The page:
The consumer confidence index as reported by the Conference Board increased in March and February’s disappointing decline was lessened by an upward revision. In March the composite value which combines the view of the present situation and expectations rose from 98.8 to 101.3.
The view of the present situation fell from 112.1 to 109.1 (but the three month moving average (3MMA) continued to increase) and expectations rose from 90.0 to 96.0. The 3MMA of the composite has risen for 15 straight months and in March rose from 98.6 to 101.3. This increase was driven by the consumer’s view of the present situation the 3MMA of which increased from 108.6 to 111.7. The 3MMA of the expectations component increased from 91.8 to 94.3. The 3MMA of the composite at 101.3 is now well above the 35 year average which stands at 90.6 since 1980. The historical pattern of the 3MMA of the composite, the view of the present situation and expectations are shown in Figure 1.
The recovery of the composite is now looking comparable to its last turn around after the recession in 2003. The present situation component has been much more volatile over each multiyear time span than expectations since our data began 35 years ago with higher highs and lower lows. The view of the present situation moved ahead of that for expectations in October last year for the first time since the recovery began in 2009. If history repeats itself, the view of the present situation will continue to move ahead and widen the differential between it and expectations. On a year over year basis using a 3MMA the composite is up by 20.8 led by consumer’s view of the present situation which is up by 31.4 (Table 1).
The employment sub-indexes which are job availability and wage expectations, continue to improve on a 3MMA basis. The pattern (color code) of auto, housing and appliance purchase were unchanged in March from February though were all less negative. In total the first three months of the Conference Board index for 2015 had the best performance since Q3 2007 which is confirmed by the University of Michigan consumer sentiment measure which had the best quarterly reading since 2004. Consumer sentiment is being positively influenced by the job market and the increase in disposable income resulting from lower gas prices.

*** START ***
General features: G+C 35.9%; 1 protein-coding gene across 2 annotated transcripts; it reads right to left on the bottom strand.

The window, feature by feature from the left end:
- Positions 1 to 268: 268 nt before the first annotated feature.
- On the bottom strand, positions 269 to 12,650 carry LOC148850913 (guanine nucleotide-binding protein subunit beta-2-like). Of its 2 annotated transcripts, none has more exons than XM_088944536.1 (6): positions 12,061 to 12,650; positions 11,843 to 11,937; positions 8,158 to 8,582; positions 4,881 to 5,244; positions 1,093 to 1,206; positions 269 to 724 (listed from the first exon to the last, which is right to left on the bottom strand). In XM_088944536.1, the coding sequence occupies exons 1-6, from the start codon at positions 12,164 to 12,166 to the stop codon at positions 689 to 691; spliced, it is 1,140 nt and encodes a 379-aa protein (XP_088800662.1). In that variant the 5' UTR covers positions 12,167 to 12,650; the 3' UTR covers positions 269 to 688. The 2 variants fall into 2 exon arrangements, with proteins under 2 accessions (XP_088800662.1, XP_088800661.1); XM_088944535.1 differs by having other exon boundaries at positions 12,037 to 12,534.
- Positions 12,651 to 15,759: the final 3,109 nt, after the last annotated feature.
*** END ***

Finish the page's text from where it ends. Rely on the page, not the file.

The official statement from the Conference Board which considers only month over month changes reads as follows:
The Conference Board Consumer Confidence Index Rebounds
The Conference Board Consumer Confidence Index, which had decreased in February, improved in March. The Index now stands at 101.3 (1985=100), up from 98.8 in February. The Expectations Index increased from 90.0 last month to 96.0 in March. The Present Situation Index, however, decreased from 112.1 in February to 109.1.
The monthly Consumer Confidence Survey, based on a probability-design random sample, is conducted for The Conference Board by Nielsen, a leading global provider of information and analytics around what consumers buy and watch. The cutoff date for the preliminary results was March 19.
Lynn Franco, Director of Economic Indicators at The Conference Board, said: “Consumer confidence improved in March after retreating in February. This month’s increase was driven by an improved short-term outlook for both employment and income prospects; consumers were less upbeat about business conditions. Consumers’ assessment of current conditions declined for the second consecutive month, suggesting that growth may have softened in Q1, and doesn’t appear to be gaining any significant momentum heading into the spring months.”
Consumers’ assessment of present-day conditions turned moderately less favorable for a second straight month. The percentage saying business conditions are “good” was unchanged at 26.7 percent, while those claiming business conditions are “bad” increased from 16.7 percent to 19.4 percent. Consumers were mixed in their assessment of the job market. The proportion stating jobs are “plentiful” edged up from 20.3 percent to 20.6 percent, while those claiming jobs are “hard to get” also edged up from 25.1 percent to 25.4 percent.
Consumers’ optimism about the short-term outlook, which had declined last month, rebounded in March. The percentage of consumers expecting business conditions to improve over the next six months decreased slightly, from 17.6 percent to 16.7 percent; however, those expecting business conditions to worsen also fell, from 8.9 percent to 8.0 percent.
Consumers’ outlook for the labor market saw stronger gains. Those anticipating more jobs in the months ahead increased from 13.8 percent to 15.5 percent, while those anticipating fewer jobs declined from 14.8 percent to 13.5 percent. The proportion of consumers expecting growth in their incomes improved from 16.4 percent to 18.4 percent, while the proportion expecting a drop declined from 10.8 percent to 9.9 percent.
Source: March 2015 Consumer Confidence Survey, The Conference Board
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